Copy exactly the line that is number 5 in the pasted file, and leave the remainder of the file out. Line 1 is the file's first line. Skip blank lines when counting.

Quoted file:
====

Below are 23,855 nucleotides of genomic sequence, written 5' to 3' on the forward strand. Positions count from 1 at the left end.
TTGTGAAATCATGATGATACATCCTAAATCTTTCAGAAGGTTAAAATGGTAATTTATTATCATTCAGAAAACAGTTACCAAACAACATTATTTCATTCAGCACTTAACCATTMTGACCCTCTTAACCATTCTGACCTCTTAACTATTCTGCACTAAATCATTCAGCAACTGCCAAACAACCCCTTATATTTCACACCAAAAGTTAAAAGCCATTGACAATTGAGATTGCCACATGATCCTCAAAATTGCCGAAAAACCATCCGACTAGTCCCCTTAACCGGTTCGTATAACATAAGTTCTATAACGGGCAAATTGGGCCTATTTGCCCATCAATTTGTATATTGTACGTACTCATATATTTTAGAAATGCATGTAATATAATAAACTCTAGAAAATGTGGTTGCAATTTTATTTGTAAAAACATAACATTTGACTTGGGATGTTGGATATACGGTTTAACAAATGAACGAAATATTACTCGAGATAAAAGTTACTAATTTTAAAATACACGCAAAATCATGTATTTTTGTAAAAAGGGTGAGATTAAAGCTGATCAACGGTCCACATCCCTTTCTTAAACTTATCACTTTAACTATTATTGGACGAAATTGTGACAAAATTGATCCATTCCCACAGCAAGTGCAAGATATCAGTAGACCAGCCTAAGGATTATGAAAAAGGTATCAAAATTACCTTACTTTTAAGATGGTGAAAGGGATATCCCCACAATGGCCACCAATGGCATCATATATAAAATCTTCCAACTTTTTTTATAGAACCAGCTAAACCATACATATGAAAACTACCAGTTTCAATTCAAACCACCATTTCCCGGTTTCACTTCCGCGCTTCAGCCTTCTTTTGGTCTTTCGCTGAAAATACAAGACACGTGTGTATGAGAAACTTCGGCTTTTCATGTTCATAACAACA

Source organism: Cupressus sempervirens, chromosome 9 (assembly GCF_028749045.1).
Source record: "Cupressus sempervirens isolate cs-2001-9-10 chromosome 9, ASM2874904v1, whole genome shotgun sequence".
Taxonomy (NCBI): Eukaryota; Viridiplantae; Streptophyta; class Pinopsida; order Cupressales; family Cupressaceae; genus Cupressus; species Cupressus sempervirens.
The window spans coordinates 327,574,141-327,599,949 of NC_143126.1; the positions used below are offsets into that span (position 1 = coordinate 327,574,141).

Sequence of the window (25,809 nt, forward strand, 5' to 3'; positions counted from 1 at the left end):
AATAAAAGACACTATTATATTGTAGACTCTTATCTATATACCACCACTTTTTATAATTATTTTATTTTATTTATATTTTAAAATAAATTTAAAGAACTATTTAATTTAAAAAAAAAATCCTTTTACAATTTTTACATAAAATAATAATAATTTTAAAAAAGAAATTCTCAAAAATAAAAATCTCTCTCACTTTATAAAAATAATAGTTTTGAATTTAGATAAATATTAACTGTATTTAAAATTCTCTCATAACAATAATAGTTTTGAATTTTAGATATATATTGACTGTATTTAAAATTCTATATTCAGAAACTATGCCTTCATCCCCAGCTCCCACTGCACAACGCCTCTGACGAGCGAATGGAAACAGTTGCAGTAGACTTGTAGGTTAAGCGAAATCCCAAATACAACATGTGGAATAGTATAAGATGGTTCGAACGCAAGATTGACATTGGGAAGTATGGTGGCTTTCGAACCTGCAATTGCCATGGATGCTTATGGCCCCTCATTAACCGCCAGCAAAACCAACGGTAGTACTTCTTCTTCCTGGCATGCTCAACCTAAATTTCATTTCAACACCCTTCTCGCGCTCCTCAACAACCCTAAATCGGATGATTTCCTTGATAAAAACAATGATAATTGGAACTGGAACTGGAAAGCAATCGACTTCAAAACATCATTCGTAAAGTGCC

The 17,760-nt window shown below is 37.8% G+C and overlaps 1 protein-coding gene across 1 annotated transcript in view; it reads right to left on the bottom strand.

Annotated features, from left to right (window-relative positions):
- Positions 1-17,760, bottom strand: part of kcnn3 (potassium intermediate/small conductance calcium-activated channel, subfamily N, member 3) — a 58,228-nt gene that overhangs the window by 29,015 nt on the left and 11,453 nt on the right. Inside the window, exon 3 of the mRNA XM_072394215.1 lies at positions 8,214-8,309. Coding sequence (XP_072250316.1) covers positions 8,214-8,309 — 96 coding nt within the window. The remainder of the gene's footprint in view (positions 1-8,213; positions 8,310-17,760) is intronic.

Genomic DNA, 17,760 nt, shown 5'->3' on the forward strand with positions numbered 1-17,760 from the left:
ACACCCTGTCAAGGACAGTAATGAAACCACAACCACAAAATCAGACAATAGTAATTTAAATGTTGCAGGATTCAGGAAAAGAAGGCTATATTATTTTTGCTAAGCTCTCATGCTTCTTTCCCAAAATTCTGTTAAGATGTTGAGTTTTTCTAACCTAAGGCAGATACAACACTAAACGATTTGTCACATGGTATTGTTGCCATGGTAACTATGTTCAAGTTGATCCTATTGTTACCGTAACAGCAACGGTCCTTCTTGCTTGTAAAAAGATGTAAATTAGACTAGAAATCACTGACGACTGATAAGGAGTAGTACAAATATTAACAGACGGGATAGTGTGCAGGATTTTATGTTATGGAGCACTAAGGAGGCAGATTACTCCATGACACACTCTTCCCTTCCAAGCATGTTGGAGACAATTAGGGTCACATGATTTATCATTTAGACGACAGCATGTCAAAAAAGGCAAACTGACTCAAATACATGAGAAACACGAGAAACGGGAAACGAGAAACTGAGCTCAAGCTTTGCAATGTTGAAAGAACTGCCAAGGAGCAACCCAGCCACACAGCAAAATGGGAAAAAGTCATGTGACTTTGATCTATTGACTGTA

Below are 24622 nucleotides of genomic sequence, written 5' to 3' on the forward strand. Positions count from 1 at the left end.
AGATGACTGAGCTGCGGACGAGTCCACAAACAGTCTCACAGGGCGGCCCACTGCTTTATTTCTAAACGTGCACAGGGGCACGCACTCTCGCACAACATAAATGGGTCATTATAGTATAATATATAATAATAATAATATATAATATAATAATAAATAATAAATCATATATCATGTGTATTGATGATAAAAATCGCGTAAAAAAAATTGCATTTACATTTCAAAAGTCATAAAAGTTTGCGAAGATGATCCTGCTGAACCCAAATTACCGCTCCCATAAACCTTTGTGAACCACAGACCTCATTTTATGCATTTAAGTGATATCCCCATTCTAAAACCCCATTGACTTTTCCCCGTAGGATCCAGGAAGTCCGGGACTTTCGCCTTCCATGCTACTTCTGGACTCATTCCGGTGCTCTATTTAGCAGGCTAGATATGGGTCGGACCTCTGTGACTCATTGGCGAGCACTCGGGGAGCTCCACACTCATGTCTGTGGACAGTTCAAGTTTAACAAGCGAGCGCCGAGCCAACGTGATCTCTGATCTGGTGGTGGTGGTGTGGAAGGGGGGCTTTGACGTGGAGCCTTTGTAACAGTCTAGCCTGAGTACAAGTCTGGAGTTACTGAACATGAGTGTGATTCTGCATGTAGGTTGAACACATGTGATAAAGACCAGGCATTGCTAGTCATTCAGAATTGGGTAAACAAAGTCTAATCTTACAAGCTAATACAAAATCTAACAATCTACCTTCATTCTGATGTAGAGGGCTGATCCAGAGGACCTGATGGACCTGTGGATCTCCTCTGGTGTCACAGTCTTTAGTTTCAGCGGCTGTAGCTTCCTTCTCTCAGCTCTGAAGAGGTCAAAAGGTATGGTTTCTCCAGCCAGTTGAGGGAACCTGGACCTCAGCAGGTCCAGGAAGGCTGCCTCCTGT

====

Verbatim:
Taxonomy (NCBI): Eukaryota; Viridiplantae; Streptophyta; class Pinopsida; order Cupressales; family Cupressaceae; genus Cupressus; species Cupressus sempervirens.